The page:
Canada joined a growing international call to put the brakes on developing so-called killer robots.
The country’s leaders in artificial intelligence have urged Prime Minister Justin Trudeau to be vocal about banning lethal uses of AI at the upcoming UN meetings on conventional weapons.
Five Canadian experts in AI delivered an open letter to Trudeau last week with more than 200 signatures from researchers and scientists in the burgeoning field.
“Lethal autonomous weapons systems that remove meaningful human control from determining the legitimacy of targets and deploying lethal force sit on the wrong side of a clear moral line,” the letter reads.
Ian Kerr, professor of ethics, law and technology at the University of Ottawa, led the call to action, along with Geoffrey Hinton, an AI pioneer who leads both Google Brain and the Vector Institute in Toronto, Yoshua Bengio, co-founder of Element AI and head of the Montreal Institute for Learning Algorithms, as well as renowned researchers Rich Sutton and Doina Precup.
“It is not often that captains of industry, scientists and technologists call for prohibitions on innovation of any sort — let alone an outright ban,” said Kerr in a statement. “The Canadian AI research community is clear: we must not permit AI to target or kill without meaningful human control.”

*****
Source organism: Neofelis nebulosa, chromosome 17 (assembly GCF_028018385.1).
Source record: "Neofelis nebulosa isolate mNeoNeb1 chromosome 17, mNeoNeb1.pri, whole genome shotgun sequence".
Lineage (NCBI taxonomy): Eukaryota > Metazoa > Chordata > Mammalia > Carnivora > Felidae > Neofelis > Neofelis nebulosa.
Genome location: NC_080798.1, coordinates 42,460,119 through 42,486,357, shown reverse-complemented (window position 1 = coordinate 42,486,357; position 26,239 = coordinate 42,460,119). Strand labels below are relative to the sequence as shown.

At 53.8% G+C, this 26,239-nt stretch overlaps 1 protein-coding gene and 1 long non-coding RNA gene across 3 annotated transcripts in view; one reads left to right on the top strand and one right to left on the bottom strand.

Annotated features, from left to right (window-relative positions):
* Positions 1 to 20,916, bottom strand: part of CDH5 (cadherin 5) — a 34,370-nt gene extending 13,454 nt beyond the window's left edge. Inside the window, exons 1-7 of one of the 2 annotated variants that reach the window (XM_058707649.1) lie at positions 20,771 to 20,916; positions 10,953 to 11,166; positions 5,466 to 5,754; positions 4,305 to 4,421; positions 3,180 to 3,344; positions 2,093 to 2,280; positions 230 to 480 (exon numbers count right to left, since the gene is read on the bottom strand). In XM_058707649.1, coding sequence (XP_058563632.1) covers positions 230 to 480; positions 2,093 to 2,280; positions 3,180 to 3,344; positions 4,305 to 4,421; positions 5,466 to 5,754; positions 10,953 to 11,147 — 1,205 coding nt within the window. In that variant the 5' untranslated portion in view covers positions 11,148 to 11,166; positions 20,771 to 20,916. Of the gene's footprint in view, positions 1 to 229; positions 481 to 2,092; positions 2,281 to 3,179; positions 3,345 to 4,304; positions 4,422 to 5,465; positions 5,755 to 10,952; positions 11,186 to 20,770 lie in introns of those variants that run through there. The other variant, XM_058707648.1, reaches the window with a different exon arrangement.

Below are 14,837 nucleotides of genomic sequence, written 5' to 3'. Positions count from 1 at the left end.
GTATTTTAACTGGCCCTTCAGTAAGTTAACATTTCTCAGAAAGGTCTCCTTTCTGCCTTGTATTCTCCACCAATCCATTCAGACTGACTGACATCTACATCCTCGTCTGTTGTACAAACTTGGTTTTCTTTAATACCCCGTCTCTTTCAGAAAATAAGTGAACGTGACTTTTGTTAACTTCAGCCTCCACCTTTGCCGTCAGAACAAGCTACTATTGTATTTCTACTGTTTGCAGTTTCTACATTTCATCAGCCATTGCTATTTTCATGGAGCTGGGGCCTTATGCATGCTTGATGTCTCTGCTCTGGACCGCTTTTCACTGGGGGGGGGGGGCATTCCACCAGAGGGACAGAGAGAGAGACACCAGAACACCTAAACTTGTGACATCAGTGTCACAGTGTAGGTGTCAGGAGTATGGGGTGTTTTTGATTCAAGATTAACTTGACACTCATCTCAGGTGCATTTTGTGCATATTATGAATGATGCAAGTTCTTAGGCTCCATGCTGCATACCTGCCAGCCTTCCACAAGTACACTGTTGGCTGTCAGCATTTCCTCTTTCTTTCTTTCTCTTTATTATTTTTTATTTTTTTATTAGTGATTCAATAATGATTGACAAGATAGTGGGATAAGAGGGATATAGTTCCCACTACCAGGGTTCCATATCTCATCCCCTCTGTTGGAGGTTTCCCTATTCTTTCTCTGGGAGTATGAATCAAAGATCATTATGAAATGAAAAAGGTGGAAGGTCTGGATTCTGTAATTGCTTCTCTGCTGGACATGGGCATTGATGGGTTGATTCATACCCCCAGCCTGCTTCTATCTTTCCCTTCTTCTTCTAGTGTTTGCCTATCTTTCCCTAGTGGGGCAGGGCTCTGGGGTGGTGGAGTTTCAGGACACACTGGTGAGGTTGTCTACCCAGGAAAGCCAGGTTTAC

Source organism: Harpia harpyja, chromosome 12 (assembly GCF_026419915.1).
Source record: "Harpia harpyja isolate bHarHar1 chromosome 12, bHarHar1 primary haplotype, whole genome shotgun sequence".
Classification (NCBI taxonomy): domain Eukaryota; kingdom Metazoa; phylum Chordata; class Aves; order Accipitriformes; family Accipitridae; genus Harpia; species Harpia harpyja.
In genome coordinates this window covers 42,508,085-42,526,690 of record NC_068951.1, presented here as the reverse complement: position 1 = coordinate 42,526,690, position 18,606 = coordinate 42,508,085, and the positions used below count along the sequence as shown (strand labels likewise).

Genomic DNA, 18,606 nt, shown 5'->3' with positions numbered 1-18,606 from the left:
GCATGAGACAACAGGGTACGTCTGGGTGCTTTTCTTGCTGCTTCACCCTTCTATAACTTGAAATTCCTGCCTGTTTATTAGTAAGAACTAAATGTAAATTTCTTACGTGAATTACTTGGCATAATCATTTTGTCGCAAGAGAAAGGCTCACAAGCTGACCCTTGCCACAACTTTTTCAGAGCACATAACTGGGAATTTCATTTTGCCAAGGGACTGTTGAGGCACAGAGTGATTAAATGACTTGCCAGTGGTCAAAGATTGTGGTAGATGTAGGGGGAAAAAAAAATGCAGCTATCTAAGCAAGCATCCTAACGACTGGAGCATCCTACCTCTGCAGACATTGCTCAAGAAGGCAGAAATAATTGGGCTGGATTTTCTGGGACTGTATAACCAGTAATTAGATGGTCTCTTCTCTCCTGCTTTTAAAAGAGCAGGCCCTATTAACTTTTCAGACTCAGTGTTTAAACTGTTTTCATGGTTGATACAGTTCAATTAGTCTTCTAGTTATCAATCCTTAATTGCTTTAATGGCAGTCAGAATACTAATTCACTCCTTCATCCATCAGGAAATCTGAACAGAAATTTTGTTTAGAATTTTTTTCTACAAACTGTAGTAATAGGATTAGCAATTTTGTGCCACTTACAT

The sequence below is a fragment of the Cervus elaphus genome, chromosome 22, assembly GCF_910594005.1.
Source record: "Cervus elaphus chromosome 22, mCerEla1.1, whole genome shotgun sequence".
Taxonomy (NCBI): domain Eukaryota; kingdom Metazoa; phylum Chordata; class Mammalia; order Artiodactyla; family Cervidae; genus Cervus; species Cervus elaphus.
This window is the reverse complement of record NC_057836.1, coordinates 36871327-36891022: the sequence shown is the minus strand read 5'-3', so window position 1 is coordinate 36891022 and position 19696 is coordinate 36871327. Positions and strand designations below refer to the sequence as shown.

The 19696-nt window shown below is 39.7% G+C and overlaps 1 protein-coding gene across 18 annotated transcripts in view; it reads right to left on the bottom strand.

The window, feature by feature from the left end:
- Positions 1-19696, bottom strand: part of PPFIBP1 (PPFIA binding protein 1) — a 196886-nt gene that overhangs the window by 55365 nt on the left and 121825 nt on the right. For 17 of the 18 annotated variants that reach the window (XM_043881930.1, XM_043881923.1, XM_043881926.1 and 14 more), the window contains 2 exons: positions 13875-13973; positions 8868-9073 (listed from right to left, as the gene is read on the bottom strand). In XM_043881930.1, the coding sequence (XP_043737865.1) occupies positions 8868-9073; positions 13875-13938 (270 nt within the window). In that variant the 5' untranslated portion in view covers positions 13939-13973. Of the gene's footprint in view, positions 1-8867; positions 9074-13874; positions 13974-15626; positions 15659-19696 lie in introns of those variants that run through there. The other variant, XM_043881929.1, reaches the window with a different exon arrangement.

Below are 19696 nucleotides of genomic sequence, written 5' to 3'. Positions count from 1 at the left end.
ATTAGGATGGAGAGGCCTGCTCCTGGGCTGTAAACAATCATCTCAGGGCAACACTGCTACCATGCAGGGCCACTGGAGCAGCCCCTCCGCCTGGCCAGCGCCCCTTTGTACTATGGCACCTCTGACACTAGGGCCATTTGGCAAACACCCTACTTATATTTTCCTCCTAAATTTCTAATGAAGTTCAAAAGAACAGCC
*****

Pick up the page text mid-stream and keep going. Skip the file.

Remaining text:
The letter compared Trudeau’s endorsement of a global ban on the weaponization of AI to Canada’s firm stance against landmines in 1996, stating Canada can “reclaim its position of moral leadership on the world stage.”
Kerr explained delegating life-or-death decisions to machines crosses a fundamental moral line, referring to the deadly consequences of “playing Russian roulette with the lives of others.”
“This is not only a fundamental issue of human rights. The decision whether to ban or engage autonomous weapons goes to the core of our humanity,” he said.
The Trudeau government has backed a $125 million investment in AI research and innovation, showing an interest in the rapidly growing field as Canada cements itself as a global AI leader.
“Artificial Intelligence can improve people’s lives in so many ways, but researchers need to push for positive applications of technology by supporting a ban on autonomous weapons systems,” said Hinton.
To coincide with Canada’s letter, Australia’s AI researchers sent a similar letter to their Prime Minister Malcolm Turnbull. In August, 116 technology leaders spanning 26 countries urged the UN to take action against lethal autonomous weapons.